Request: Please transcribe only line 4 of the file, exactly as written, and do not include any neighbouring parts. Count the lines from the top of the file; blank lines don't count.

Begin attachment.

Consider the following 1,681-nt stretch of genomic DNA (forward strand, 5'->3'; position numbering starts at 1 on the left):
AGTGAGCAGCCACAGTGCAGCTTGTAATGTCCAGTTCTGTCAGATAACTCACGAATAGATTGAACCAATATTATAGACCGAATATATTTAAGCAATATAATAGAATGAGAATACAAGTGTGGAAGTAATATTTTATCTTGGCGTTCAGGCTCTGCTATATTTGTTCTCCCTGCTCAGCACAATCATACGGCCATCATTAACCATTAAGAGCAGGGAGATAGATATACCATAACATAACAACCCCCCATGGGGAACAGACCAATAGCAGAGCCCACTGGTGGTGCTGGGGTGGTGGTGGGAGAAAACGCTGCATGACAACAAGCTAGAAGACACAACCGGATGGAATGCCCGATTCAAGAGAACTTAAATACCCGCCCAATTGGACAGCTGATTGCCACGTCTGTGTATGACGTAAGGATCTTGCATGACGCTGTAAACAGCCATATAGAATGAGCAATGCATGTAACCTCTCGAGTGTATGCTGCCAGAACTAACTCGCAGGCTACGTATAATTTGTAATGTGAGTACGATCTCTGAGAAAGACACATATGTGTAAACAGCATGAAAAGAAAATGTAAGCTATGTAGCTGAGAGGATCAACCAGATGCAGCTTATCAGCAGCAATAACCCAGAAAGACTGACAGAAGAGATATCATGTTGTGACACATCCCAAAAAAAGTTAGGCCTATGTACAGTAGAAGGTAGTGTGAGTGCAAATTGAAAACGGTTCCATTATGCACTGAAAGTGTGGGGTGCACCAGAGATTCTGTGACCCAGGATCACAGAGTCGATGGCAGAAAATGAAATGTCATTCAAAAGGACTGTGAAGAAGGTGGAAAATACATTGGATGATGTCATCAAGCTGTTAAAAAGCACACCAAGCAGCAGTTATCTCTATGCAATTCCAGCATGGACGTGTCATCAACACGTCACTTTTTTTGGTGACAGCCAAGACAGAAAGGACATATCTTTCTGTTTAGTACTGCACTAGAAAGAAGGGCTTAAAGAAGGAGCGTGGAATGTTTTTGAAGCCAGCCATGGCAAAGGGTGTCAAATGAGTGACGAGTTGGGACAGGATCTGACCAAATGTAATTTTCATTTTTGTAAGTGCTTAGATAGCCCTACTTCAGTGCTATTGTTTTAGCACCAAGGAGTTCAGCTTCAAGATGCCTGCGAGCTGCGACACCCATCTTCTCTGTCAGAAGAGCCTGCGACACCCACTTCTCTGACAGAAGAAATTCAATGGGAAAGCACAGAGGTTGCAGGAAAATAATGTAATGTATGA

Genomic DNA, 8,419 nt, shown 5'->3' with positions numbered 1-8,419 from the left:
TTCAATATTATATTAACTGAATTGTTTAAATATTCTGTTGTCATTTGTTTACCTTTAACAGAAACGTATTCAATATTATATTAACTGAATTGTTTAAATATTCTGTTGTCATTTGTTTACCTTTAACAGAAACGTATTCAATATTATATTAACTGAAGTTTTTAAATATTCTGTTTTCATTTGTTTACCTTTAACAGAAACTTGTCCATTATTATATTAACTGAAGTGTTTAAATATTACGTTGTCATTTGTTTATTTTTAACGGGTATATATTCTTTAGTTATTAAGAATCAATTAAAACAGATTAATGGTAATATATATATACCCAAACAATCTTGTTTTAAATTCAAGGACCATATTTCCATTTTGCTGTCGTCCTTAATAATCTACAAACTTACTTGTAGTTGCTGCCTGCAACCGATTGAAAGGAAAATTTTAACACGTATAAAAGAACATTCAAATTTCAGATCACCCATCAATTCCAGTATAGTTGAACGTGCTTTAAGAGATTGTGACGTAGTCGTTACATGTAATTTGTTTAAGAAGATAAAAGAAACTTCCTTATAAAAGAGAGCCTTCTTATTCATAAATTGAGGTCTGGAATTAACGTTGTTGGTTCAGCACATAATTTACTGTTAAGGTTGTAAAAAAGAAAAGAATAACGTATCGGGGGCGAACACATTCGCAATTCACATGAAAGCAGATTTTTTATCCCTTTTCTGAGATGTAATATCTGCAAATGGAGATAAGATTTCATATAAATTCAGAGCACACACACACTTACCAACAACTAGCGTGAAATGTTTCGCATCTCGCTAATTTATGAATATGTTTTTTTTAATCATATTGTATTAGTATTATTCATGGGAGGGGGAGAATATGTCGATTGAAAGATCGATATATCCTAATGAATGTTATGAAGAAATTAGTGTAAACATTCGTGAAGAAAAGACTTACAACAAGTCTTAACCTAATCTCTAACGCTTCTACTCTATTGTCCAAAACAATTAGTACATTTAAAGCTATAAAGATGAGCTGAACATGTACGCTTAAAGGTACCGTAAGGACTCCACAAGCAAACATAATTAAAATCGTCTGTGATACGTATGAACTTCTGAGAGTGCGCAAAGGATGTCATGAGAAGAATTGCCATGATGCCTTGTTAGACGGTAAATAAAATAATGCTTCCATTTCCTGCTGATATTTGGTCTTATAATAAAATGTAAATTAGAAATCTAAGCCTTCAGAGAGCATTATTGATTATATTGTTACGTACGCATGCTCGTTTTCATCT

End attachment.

TTCAATATTATATTAACTGAATTGTTTAAATATTCTGTTGTCATTTGTTTACCTTTAACAGAAACGTATTCAATATTATATTAACTGAATTGTTTAAATATTCTGTTGTCATTTGTTTACCTTTAACAGAAACGTATTCAATATTATATTAACTGAAGTTTTTAAATATTCTGTTTTCATTTGTTTACCTTTAACAGAAACTTGTCCATTATTATATTAACTGAAGTGTTTAAATATTACGTTGTCATTTGTTTATTTTTAACGGGTATATATTCTTTAGTTATTAAGAATCAATTAAAACAGATTAATGGTAATATATATATACCCAAACAATCTTGTTTTAAATTCAAGGACCATATTTCCATTTTGCTGTCGTCCTTAATAATCTACAAACTTACTTGTAGTTGCTGCCTGCAACCGATTGAAAGGAAAATTTTAACACGTATAAAAGAACATTCAAATTTCAGATCACCCATCAATTCCAGTATAGTTGAACGTGCTTTAAGAGATTGTGACGTAGTCGTTACATGTAATTTGTTTAAGAAGATAAAAGAAACTTCCTTATAAAAGAGAGCCTTCTTATTCATAAATTGAGGTCTGGAATTAACGTTGTTGGTTCAGCACATAATTTACTGTTAAGGTTGTAAAAAAGAAAAGAATAACGTATCGGGGGCGAACACATTCGCAATTCACATGAAAGCAGATTTTTTATCCCTTTTCTGAGATGTAATATCTGCAAATGGAGATAAGATTTCATATAAATTCAGAGCACACACACACTTACCAACAACTAGCGTGAAATGTTTCGCATCTCGCTAATTTATGAATATGTTTTTTTTAATCATATTGTATTAGTATTATTCATGGGAGGGGGAGAATATGTCGATTGAAAGATCGATATATCCTAATGAATGTTATGAAGAAATTAGTGTAAACATTCGTGAAGAAAAGACTTACAACAAGTCTTAACCTAATCTCTAACGCTTCTACTCTATTGTCCAAAACAATTAGTACATTTAAAGCTATAAAGATGAGCTGAACATGTACGCTTAAAGGTACCGTAAGGACTCCACAAGCAAACATAATTAAAATCGTCTGTGATACGTATGAACTTCTGAGAGTGCGCAAAGGATGTCATGAGAAGAATTGCCATGATGCCTTGTTAGACGGTAAATAAAATAATGCTTCCATTTCCTGCTGATATTTGGTCTTATAATAAAATGTAAATTAGAAATCTAAGCCTTCAGAGAGCATTATTGATTATATTGTTACGTACGCATGCTCGTTTTCATCT